What is the situation with New Hampshire’s schools?
On April 2, 2021, Gov. Chris Sununu announced that all New Hampshire schools must return to full time in-person instruction five days a week starting April 19, 2021. Some schools received waivers to start May 3.
For most of the 2020-2021 school year, schools have operated with a mix of in person and hybrid models.
You can follow how the pandemic is affecting teachers, students and families through NHPR’s COVID & The Classroom project.
What about long-term care facilities? Do they allow visitors?
Long-term care facilities have been the sites of multiple outbreaks of COVID-19 in New Hampshire. The state has reopening and visitation guidance, allowing residents at some facilities to interact with visitors, based on the status of outbreaks and county transmission levels. The state offers other resources related to long-term care here.
Where can I turn for help?
• The state of New Hampshire’s Department of Health and Human Services has a hotline for COVID-19 exposure and health advice. Dial 211.
• https://www.211nh.org/search/ has a range of resources, from housing to legal help.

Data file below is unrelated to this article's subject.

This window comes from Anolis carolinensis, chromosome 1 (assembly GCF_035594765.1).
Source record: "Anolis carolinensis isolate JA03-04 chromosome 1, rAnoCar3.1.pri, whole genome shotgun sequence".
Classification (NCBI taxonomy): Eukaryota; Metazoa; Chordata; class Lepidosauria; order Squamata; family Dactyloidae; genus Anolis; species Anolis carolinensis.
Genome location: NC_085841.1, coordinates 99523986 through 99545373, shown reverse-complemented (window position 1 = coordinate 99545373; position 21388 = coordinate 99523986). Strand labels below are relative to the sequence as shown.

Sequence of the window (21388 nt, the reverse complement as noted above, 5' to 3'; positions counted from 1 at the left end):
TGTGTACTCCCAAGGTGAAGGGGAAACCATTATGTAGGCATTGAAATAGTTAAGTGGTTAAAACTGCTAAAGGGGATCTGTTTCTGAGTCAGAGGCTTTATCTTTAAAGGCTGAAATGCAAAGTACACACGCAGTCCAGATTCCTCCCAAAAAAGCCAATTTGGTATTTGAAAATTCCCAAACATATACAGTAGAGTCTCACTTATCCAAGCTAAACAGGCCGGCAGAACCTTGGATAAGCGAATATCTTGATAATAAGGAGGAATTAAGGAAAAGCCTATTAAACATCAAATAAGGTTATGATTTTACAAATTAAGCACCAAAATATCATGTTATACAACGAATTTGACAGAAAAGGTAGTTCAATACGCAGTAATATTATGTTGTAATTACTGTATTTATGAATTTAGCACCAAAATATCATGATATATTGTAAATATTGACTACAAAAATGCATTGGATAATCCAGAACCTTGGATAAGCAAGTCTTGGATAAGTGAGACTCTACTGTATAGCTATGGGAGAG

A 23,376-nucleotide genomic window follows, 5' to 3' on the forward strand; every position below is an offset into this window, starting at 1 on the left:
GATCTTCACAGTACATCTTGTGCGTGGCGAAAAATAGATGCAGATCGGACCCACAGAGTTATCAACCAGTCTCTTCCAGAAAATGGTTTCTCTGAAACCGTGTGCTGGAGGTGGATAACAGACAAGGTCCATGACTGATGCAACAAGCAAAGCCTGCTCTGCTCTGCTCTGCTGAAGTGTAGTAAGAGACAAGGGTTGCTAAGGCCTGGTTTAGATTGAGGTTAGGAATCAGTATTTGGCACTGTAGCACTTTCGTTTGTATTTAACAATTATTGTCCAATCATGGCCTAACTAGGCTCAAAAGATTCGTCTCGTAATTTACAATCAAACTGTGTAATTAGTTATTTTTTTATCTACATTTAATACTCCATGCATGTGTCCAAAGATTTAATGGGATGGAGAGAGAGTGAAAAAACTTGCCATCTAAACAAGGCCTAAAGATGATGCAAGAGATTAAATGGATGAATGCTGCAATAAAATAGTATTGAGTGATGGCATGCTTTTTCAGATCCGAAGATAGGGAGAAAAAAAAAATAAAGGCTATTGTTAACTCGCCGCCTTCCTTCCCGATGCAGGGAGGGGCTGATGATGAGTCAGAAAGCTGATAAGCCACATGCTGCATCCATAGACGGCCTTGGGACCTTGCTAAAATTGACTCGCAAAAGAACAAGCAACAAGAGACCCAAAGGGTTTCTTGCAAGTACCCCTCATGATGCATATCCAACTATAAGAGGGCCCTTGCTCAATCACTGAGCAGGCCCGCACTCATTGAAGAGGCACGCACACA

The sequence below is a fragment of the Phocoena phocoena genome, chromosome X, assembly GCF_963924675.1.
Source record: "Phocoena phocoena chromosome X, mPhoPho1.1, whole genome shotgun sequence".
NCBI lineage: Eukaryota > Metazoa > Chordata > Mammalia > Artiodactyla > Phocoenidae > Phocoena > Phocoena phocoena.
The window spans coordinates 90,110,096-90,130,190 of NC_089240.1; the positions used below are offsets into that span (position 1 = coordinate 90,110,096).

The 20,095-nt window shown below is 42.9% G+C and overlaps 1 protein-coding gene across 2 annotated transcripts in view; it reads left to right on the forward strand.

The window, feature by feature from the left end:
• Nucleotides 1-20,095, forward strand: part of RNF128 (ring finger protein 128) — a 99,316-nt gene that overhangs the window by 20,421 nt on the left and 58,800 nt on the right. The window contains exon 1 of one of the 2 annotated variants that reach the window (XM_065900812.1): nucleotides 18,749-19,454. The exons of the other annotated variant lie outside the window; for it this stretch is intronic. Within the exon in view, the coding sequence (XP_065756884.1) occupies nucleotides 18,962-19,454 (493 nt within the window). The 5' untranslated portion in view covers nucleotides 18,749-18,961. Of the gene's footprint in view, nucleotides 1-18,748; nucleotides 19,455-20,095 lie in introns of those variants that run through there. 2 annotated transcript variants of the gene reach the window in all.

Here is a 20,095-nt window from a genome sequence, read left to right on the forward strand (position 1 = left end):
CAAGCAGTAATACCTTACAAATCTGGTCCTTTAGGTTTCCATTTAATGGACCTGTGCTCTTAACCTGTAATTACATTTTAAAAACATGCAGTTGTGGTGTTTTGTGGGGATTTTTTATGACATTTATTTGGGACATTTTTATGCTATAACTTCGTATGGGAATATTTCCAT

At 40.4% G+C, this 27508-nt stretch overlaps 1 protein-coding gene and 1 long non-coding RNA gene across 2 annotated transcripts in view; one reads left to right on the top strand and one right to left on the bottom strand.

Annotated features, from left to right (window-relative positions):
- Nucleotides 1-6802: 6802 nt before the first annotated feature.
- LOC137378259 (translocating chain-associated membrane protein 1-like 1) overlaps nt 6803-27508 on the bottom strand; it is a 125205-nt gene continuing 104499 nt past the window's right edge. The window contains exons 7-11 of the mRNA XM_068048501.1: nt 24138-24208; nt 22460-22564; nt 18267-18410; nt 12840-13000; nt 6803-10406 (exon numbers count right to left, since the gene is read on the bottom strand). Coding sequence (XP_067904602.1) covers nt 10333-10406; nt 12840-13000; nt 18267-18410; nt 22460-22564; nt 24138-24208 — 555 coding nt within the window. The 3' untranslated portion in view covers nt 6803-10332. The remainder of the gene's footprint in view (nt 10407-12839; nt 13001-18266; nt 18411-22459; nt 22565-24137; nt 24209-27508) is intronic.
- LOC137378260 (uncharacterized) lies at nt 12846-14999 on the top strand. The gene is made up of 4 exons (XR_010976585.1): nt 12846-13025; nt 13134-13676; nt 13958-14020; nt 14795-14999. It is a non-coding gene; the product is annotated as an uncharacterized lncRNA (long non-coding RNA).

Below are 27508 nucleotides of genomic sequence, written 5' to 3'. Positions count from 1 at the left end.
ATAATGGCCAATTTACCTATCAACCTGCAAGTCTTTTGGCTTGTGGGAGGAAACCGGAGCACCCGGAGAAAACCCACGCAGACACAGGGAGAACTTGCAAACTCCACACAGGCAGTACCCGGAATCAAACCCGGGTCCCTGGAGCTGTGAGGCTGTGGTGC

• The state’s Community Action Programs can help with housing concerns, along with New Hampshire Legal Aid.
• The Public Health Support for Layoffs will help employees who need health care, medical assistance, childcare, food stamps after layoffs. Also, call (603) 271-9700.
• National Suicide Prevention Lifeline is 1-800-273-8255 (TALK).
• You can also get in contact with any mental health resources in the state through the NAMI Hotline by calling 1-800-242-6264.
• For veterans in N.H. looking for information on coronavirus symptoms or vaccines, visit the U.S. Department of Veteran Affairs coronavirus FAQ. The VAMC Hotline for Symptoms can also help. Call (603) 624-4366 ext 3199.
• The National Veteran Crisis Line can also help at 1-800-273-8255.
• If you are due to appear in court or have questions about court, call 1-855-212-1234.
• For elderly services, visit the NH AARP website.
• The Disability Rights Center, for legal resources for disability related concerns, can be reached at (603) 228-0432.
• If you have any questions about your state taxes, go to the NH Department of Revenue Administration website or call (603) 230-5000.